home to 37 victim families named in the report. Photo © RJH.

Re-translation of the names in both lists of the Soviet report fragment gave an opportunity to reinterpret the identity of some family names. Russian spellings of Ukrainian surnames and first names were corrected by a Ukrainian native speaker who is fluent in Russian, and matched to known names in the Rohatyn region in many cases. Likely Jewish names were transliterated and then phonetically matched to common Jewish naming patterns as they are written by Jewish descendants in the diaspora, e.g. following German- or Polish-language spelling models modified for English pronunciation. In the same process, names which appeared to be misspelled or otherwise mistaken in either the handwritten or typed Russian lists were corrected, if a close match to known Rohatyn families could be discerned. We thank Dr. Alex Feller for his careful review and adjustment of many of the victims’ names tabulated here, based on his extensive knowledge of Rohatyn Jewish names.

For example, the name variously written in the Russian tables as Байдаер (which transliterates as Baidaer), Байдаф (Baidaf), and Бедер (Beder) were changed to the known Rohatyn Jewish family name Bader in the table below. In smaller changes, the name Фрухтер (Frukhter) was adjusted here to the common descendants’ spelling FruchterВидеркар (Viderkar) was changed to Widerker/Wiederkehr, and Айзен (Aizen), which appears twice, to Eisen. All of these names appear in the Yizkor Book martyrs list.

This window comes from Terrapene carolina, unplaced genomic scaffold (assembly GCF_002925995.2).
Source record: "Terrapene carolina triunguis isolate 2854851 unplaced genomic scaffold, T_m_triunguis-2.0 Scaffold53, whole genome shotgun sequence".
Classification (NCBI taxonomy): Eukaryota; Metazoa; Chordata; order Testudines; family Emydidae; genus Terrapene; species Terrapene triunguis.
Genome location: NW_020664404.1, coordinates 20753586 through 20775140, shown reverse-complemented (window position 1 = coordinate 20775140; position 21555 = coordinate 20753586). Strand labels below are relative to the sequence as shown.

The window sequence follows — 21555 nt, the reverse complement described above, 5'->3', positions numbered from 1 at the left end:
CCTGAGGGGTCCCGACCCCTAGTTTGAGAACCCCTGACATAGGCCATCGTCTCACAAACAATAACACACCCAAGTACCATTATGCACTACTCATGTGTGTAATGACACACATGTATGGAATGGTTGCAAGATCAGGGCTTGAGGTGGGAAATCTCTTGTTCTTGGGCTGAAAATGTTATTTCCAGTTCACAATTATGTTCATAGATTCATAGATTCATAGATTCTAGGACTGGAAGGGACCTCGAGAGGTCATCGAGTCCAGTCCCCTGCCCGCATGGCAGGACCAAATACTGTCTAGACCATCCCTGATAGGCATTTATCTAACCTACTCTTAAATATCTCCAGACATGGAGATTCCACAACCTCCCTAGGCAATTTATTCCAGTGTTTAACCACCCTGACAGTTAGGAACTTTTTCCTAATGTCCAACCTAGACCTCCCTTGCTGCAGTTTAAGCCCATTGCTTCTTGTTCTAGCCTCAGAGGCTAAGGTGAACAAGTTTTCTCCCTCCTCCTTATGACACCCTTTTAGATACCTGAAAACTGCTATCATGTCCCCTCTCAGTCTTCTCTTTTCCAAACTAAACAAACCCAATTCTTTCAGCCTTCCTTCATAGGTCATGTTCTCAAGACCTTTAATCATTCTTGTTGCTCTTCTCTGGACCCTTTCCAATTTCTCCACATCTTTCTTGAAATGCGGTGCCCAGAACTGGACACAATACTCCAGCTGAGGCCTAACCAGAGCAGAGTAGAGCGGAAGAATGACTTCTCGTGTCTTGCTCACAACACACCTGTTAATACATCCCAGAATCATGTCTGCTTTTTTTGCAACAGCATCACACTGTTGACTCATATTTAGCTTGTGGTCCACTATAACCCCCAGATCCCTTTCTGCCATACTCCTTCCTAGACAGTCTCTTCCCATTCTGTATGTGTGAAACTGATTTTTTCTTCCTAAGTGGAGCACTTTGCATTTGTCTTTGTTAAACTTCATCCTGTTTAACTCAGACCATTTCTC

Three examples of the Jewish surname Bader in Russian, from the Soviet handwritten table (left) and the subsequent typed version (right).

Some more significant changes were made here with confidence based on phonetics and known Rohatyn Jewish names. For example, the surname and first name Туртель Тауп (Turtel Taup) was changed to the surname only of Turteltaub, and the surname, first name, and patronymic recorded as Блюмен Райх Герш (Bliumen Raikh Gersh) was changed to Blumenreich Hersh.

However, names which appeared close to Rohatyn family surnames or other common Jewish names, but which would have sounded different in the original Soviet recording process, were left unmodified; an example is Алергард (Alergard), which looks very similar to the known Rohatyn Jewish name Allerhand, but because the sound is different and the r is clearly written in both versions of the Soviet table, we list the name here as Alerhard (with a ? notation to highlight its similarity to a known name).

Counting the Financial Damage

Financial losses to families could come from theft (e.g. when Jewish families
were forced to move into the Rohatyn ghetto) or from destruction of buildings
(as seen in this 1944 Luftwaffe aerial photo of the former ghetto area).
Image source: Alex Feller for the RDRG, via NARA.

The Soviet investigators were particularly interested in accounting for damage to production and the regional economy; material losses of houses, service buildings, farm and orchard plots, livestock, crops, equipment, merchant and farm inventory, and other assets were separately converted to ruble equivalents and totaled, with the losses assigned to named heads of households. Although occasionally higher, in most cases the damage amounts determined for destroyed buildings were calculated at just under 70 Soviet rubles (SUR) per cubic meter (m^3) of building volume; this was roughly equivalent to US$13/m^3 at then-official exchange rates [23]. Thus the destroyed Barban family building of 960m^3 (probably a large two-story house and shop, based on size) was valued at SUR66,921 or US$12,628 in 1944.